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5 Tips for Successful Interdenominational Bible Study Groups

 

No matter what religion you've embraced or what your personal beliefs may be, your friends and neighbors may have chosen another path. While you could study the Bible with members of your own flock, joining an interdenominational Bible study group could be enlightening. People join nondenominational study groups for a number of reasons including: to bond with their friends, to gain a better understanding of different faiths, to become more tolerant, or to stay close to God despite the lack of a formal Bible study group offered in their own religion.  

 

However, it's important to take some steps to ensure that your studies are productive and don't turn into a platform for debate. Below are 5 tips to make your interfaith Bible study group a success:

 

1.     Set ground rules. Your group by its definition will consist of members from a variety of religions. For example, a Christian Bible study group could be composed of a mix of Catholics, Baptists, Seventh-day Adventists, and Lutherans. If you've joined an interfaith study group, it may consist of Christians, Jews, Unitarians, and Muslims. No matter what the mix may be, it's important to establish ground rules at the beginning. Your first meeting should start with establishing these rules with each member pitching ideas and agreeing to the group's rules.  

 

2.     Keep an open mind. While you will disagree with many of your fellow participants' beliefs, allow others to speak without immediately shutting yourself to their points of view. This doesn't mean suspending your own beliefs or allowing your own faith to waiver. By listening with an open mind, you will become more tolerant and gain a greater understanding of different perspectives. 

 

3.     Ask questions. You may be surprised to find that your Christian beliefs or practices are quite different than those of another Christian from a different denomination. Make it a point to ask questions and you will broaden your own understanding. For example, if you grew up memorizing verses of the Bible and a fellow participant doesn't know a single verse despite years of Sunday school, ask questions. While that person may not know Bible verses word for word, she may have a greater understanding of the Bible's lessons than you realize. And if she doesn't? That's okay, too, as you're all here to learn.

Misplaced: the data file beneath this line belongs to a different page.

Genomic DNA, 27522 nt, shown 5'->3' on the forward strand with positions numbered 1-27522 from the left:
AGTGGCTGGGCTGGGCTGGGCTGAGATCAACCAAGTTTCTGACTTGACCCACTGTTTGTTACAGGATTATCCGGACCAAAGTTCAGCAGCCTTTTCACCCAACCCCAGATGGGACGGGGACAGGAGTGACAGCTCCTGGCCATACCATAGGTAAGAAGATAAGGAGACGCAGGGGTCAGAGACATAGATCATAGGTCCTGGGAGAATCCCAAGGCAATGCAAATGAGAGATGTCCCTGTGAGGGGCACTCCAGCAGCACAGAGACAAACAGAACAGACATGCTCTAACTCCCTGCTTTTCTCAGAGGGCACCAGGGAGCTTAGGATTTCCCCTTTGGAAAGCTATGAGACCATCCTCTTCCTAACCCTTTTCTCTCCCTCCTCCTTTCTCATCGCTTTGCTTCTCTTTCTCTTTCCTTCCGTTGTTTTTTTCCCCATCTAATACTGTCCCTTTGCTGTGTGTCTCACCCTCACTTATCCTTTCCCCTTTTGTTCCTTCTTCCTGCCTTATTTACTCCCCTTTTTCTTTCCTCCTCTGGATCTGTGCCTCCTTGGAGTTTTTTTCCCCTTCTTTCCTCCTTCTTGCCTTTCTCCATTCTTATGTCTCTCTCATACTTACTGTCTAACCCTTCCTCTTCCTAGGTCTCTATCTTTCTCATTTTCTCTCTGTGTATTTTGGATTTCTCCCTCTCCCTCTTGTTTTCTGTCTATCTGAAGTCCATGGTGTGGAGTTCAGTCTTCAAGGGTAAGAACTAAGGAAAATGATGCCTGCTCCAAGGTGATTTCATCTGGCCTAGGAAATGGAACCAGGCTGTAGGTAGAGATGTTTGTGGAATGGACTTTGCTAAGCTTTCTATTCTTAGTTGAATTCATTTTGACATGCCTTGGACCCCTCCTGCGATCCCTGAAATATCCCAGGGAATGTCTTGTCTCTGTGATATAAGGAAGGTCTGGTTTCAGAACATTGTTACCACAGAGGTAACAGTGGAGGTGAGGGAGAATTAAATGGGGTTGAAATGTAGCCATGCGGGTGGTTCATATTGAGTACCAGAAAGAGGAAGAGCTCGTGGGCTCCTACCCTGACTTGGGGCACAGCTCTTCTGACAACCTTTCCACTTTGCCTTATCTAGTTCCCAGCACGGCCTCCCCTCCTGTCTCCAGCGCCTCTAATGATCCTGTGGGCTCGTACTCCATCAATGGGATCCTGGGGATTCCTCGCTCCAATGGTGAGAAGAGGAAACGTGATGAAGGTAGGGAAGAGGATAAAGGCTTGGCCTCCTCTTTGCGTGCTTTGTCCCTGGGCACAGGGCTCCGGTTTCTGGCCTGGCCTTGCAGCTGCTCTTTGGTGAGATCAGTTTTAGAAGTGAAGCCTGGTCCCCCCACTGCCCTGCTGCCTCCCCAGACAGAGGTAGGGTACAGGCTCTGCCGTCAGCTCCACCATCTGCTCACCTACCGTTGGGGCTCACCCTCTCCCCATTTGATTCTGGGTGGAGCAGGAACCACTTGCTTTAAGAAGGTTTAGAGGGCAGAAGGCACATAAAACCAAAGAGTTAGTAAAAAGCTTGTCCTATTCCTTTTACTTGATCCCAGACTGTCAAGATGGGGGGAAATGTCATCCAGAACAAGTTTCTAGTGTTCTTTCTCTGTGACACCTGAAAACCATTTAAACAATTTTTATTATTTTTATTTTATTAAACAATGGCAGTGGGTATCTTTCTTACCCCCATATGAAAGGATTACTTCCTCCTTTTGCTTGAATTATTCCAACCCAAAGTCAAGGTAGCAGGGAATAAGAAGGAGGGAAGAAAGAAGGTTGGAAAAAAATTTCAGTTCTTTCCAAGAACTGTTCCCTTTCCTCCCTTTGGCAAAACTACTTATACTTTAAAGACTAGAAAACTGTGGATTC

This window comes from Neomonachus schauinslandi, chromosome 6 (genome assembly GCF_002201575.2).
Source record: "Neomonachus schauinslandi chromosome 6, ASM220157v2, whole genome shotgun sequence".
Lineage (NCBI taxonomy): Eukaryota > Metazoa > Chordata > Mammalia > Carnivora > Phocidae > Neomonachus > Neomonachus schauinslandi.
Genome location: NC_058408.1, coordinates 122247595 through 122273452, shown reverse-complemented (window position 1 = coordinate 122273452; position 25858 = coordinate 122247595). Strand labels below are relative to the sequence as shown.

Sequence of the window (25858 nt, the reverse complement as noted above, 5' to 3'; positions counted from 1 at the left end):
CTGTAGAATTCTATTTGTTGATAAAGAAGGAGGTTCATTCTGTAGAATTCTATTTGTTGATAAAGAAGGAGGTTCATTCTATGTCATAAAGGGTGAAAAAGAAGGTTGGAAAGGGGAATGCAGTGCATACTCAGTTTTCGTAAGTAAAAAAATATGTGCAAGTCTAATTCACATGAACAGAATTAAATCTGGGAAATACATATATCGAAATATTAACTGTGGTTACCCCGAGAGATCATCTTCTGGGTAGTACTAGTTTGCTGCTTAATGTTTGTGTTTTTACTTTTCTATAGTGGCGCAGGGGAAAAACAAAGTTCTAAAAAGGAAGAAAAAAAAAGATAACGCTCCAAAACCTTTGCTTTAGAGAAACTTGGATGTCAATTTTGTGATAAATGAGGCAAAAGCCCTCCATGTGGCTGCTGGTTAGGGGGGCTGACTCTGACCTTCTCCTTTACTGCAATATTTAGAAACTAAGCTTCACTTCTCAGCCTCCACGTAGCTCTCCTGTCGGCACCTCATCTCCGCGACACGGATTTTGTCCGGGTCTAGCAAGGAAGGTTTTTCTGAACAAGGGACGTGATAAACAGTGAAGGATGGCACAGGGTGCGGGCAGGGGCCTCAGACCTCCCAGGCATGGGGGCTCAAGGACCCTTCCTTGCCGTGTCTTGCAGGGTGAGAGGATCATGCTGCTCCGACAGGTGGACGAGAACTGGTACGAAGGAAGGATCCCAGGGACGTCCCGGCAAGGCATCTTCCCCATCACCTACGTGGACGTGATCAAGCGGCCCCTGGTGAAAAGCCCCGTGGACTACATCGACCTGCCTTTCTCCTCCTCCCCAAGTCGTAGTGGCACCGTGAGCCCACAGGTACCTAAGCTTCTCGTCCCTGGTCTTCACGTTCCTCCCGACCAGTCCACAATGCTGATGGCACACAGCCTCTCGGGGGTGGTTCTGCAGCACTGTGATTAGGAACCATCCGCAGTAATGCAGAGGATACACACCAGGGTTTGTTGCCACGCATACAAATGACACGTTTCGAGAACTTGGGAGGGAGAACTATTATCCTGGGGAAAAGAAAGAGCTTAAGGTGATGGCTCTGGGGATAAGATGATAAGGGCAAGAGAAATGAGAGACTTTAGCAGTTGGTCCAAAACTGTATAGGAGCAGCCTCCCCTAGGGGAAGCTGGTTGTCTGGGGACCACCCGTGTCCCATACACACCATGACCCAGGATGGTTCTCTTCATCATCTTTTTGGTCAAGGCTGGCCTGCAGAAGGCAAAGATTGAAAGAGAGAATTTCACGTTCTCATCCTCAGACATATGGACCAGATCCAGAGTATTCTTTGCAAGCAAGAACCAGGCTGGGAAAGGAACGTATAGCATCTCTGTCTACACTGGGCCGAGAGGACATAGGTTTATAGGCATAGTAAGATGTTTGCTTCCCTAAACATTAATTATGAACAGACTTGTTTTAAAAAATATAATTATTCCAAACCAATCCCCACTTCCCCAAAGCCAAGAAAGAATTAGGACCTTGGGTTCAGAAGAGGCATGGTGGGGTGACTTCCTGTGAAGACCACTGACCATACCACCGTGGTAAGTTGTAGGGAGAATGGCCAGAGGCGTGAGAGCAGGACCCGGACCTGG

4.     Rotate roles. Consider rotating roles so that each participant has the opportunity to select a passage to study or lead a Bible study session.

 

5.     Find common ground. Your group will likely establish an "agree to disagree" ground rule to deal with those inevitable, unshakeable beliefs. Despite any differences that may come up, there's always common ground. Find it and return to it often. Think you can't find common ground? The fact that you've all come together to get closer to God is a good starting point.

 

A diverse Bible study group consisting of participants from a variety of religions can bring you closer to God and to your fellow members while also exposing you to other points of view. Respect, tolerance, and curiosity go a long way in making your interdenominational Bible study group a success.